Texas: Still the Wild West as Far as Guns are Concerned

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You can forget the improving economy, the pundits and the polls. The surest sign that Barack Obama will be re-elected president is that Texans are hoarding guns.

The Fort Worth Star-Telegram ran a big story the other day about how gun sales were exploding, what with everyone afraid that the African-born Muslim socialist was going to get himself elected to another four years in the White House.

“Look who the Republicans are trying to put against Obama,” said DeWayne Irwin, owner of the Cheaper Than Dirt gun store in Forth Worth. “It’s the Keystone Kops and people are getting scared. People are terrified he’s going to get re-elected and then he won’t care about getting votes next time. He’ll just pass whatever legislation he wants.”

I could tell DeWayne that I’ve worked on literally hundreds of congressional campaigns over the last decade, and I can’t remember any Democratic candidate ever polling gun control. But really, if you’re dumb enough to think that Obama will ever be able to pass whatever legislation he wants, then you are probably prone to the delusion that Democrats want to take away your guns. Suffice it to say that no matter how deep your paranoia runs, when they sell Russian-made ammunition for an AK-47 at Wal-Mart, this debate is over, and the gun nuts have won.

In Texas, being a liberal means owning only one firearm, and gun control means using two hands and gently squeezing the trigger. There are enough guns in Texas for every man, woman and child to have two each. Every third NRA member lives here, and about a half million Texans have concealed handgun licenses. But with Obama heading towards re-election, Texans want more. The FBI has been getting about 1 million requests for background checks on people wanting to buy guns every year just from Texas.

It is considered horribly impolite in Texas to mention the recent school shooting in Ohio that left three kids dead. The Star-Telegram story failed to mention it because to do so would open the reporter up to charges of being anti-gun. It is a local custom to observe your First Amendment right only to support the Second Amendment.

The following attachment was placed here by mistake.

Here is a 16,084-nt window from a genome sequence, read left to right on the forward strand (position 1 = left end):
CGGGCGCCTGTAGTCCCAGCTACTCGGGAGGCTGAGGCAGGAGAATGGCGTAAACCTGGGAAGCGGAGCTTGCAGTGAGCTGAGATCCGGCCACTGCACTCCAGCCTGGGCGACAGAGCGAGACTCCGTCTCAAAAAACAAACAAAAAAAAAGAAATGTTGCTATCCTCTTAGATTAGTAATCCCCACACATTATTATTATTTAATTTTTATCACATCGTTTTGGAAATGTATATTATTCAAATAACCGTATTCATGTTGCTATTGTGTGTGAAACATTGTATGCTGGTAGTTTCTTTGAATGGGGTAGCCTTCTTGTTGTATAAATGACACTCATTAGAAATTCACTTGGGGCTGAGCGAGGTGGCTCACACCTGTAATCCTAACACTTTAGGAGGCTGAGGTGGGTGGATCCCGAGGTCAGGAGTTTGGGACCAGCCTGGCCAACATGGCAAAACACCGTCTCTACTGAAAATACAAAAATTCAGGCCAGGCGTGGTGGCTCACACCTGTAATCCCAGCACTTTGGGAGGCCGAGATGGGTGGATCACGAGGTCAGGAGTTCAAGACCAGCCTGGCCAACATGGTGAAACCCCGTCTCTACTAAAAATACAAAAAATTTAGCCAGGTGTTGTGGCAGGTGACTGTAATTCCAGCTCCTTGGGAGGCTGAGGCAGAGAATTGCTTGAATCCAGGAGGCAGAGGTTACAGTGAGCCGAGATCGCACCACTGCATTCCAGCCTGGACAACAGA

In Texas, the only logical response to gun violence is making sure it’s a fair fight. This makes sense to Texans even when it makes no sense. When a mentally ill 22-year-old shot Arizona Rep. Gabrielle Giffords and killed six others with a legally bought Glock 19, Texas Republicans did not waste a second figuring out how to keep guns away from crazy people.

Instead, some proposed that politicians should be allowed to carry guns wherever they damn well pleased even in designated gun-free zones, such as schools and churches. The idea died not because of the inevitable crossfire but because it would be unfair to those constituents taking fire from both sides. They deserved guns in churches, too.

The problem with gun-free zones such as schools, say some, is that criminals don’t care about the law. Fair point. But when a depressed 19-year-old math major named Colton Tooley shot his AK-47 at the University of Texas in 2010, SWAT teams had the campus locked down within a half hour. While Tooley holed up in the library, police, not knowing if he was alone, searched the backpacks of any student in the area.

Tooley killed himself without hurting anyone else, but that didn’t stop the Texas legislature from demanding that all students be allowed to have guns on campus. Perhaps because some people still look at the UT tower and think of Charles Whitman, that proposal died too.

This is Texas, where you can get around the capitol’s metal detectors with a concealed handgun license and our governor jogs with a Ruger .380. When Rick Perry bragged that he shot a coyote that was threatening his daughter’s puppy, I didn’t hear a blessed Texas soul question the wisdom of politicians exercising with deadly weapons. Instead, everyone kept asking where he put the gun when he jogged in those little nylon shorts. Apparently it’s strapped to his hip with some kind of a jogging holster.

That’s what passes for a fashion accessory in Texas, where guns are always the solution and never the problem.